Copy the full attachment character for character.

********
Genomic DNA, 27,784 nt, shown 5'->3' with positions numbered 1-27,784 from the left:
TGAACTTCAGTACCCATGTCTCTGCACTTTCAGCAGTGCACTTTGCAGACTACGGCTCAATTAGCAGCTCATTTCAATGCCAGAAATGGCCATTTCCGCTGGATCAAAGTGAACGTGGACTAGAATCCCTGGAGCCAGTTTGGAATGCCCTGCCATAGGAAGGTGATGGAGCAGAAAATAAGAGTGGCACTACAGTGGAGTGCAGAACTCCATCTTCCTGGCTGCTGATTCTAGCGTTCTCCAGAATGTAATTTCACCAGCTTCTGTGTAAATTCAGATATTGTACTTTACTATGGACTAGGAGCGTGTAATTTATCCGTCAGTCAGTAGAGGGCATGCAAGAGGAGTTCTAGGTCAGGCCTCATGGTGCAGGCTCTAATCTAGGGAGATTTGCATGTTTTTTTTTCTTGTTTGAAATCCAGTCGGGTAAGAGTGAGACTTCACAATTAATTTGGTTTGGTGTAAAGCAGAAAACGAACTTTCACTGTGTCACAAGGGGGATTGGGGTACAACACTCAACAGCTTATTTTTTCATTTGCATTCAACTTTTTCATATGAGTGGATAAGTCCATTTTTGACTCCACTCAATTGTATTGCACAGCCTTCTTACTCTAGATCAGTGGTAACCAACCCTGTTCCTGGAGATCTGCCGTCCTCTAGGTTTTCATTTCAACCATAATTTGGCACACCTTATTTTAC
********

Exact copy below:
Genomic DNA, 27,784 nt, shown 5'->3' with positions numbered 1-27,784 from the left:
TGAACTTCAGTACCCATGTCTCTGCACTTTCAGCAGTGCACTTTGCAGACTACGGCTCAATTAGCAGCTCATTTCAATGCCAGAAATGGCCATTTCCGCTGGATCAAAGTGAACGTGGACTAGAATCCCTGGAGCCAGTTTGGAATGCCCTGCCATAGGAAGGTGATGGAGCAGAAAATAAGAGTGGCACTACAGTGGAGTGCAGAACTCCATCTTCCTGGCTGCTGATTCTAGCGTTCTCCAGAATGTAATTTCACCAGCTTCTGTGTAAATTCAGATATTGTACTTTACTATGGACTAGGAGCGTGTAATTTATCCGTCAGTCAGTAGAGGGCATGCAAGAGGAGTTCTAGGTCAGGCCTCATGGTGCAGGCTCTAATCTAGGGAGATTTGCATGTTTTTTTTTCTTGTTTGAAATCCAGTCGGGTAAGAGTGAGACTTCACAATTAATTTGGTTTGGTGTAAAGCAGAAAACGAACTTTCACTGTGTCACAAGGGGGATTGGGGTACAACACTCAACAGCTTATTTTTTCATTTGCATTCAACTTTTTCATATGAGTGGATAAGTCCATTTTTGACTCCACTCAATTGTATTGCACAGCCTTCTTACTCTAGATCAGTGGTAACCAACCCTGTTCCTGGAGATCTGCCGTCCTCTAGGTTTTCATTTCAACCATAATTTGGCACACCTTATTTTAC